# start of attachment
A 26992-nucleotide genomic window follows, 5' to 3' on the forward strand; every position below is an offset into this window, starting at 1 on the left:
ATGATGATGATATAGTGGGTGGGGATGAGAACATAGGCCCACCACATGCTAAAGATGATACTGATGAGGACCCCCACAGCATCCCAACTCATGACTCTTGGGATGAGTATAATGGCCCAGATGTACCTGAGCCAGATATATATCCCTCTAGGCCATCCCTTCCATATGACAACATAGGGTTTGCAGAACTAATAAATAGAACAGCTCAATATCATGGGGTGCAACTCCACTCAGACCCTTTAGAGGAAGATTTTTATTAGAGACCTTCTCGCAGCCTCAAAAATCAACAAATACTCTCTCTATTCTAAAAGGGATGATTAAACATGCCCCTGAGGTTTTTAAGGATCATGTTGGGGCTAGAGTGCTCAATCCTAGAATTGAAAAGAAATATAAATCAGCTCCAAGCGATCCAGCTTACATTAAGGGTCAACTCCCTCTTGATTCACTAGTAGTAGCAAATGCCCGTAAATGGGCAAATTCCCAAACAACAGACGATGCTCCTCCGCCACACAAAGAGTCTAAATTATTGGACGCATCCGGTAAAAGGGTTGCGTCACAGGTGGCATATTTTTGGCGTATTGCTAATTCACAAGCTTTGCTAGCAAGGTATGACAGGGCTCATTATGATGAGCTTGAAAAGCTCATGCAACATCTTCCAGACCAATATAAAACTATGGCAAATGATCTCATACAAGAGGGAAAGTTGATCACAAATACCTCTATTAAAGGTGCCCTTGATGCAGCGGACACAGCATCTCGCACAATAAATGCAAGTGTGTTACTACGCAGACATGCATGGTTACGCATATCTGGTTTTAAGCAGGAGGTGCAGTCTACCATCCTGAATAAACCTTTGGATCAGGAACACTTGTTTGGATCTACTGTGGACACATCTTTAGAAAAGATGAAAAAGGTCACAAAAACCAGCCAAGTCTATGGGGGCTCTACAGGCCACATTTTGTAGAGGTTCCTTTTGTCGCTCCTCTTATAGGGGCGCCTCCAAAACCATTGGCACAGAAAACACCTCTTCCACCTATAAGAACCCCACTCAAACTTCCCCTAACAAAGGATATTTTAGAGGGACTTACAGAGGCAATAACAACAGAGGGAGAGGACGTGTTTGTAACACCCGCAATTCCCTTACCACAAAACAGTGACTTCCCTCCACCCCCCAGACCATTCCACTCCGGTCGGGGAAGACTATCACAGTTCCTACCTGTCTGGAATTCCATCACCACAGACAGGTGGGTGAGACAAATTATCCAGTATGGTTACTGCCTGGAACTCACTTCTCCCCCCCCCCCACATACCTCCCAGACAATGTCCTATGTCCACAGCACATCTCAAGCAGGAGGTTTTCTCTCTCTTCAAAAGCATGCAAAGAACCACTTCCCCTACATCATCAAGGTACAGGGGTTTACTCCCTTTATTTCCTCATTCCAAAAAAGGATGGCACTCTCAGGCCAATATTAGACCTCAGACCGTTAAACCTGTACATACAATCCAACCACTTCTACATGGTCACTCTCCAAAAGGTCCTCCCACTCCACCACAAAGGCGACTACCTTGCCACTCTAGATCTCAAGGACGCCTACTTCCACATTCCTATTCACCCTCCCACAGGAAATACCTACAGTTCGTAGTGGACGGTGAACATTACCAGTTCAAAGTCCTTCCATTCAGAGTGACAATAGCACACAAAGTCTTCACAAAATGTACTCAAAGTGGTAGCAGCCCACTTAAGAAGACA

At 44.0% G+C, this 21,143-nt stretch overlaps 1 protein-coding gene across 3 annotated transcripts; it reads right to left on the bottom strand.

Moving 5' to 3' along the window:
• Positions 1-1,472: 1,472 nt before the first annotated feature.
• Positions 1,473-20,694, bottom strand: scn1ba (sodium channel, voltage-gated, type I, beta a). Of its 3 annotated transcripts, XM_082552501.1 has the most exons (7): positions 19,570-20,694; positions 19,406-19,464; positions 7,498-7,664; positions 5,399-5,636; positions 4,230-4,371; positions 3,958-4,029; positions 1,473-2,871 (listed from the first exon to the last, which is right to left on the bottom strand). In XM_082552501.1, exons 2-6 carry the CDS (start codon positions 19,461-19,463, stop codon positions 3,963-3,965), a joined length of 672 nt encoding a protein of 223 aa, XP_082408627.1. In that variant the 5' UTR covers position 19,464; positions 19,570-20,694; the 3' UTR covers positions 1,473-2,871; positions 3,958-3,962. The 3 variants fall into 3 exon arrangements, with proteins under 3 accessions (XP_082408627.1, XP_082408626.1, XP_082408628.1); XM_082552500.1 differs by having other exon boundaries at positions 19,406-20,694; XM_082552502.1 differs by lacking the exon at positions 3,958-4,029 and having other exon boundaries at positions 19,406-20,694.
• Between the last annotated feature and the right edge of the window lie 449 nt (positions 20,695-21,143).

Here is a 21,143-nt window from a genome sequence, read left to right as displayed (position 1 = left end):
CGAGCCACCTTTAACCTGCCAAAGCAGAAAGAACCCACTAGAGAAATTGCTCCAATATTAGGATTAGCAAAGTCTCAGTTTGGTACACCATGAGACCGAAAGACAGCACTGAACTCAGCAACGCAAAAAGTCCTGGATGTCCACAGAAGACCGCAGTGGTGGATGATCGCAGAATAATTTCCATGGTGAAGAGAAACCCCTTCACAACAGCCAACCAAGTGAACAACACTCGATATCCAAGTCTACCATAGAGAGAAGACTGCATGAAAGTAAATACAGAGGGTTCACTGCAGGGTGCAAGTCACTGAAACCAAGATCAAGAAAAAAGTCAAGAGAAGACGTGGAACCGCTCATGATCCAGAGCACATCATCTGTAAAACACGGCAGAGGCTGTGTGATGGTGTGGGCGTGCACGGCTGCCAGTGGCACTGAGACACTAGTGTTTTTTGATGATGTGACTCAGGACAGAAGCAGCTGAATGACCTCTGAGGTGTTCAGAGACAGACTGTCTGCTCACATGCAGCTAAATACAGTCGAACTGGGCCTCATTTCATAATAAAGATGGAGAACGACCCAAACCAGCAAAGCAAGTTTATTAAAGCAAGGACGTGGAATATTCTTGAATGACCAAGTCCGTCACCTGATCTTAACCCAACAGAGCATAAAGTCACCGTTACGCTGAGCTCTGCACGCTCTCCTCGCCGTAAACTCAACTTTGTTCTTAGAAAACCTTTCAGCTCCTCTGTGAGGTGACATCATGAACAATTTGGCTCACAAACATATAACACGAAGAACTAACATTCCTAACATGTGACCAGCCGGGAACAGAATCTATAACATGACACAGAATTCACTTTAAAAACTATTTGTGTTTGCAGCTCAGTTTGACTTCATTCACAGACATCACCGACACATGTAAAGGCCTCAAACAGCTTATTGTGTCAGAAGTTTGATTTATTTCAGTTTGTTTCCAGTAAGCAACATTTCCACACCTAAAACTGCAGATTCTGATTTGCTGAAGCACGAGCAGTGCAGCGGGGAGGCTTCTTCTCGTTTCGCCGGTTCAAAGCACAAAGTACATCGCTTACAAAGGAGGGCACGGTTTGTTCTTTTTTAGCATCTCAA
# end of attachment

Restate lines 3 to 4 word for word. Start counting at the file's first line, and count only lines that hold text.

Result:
At 44.0% G+C, this 21,143-nt stretch overlaps 1 protein-coding gene across 3 annotated transcripts; it reads right to left on the bottom strand.

Moving 5' to 3' along the window: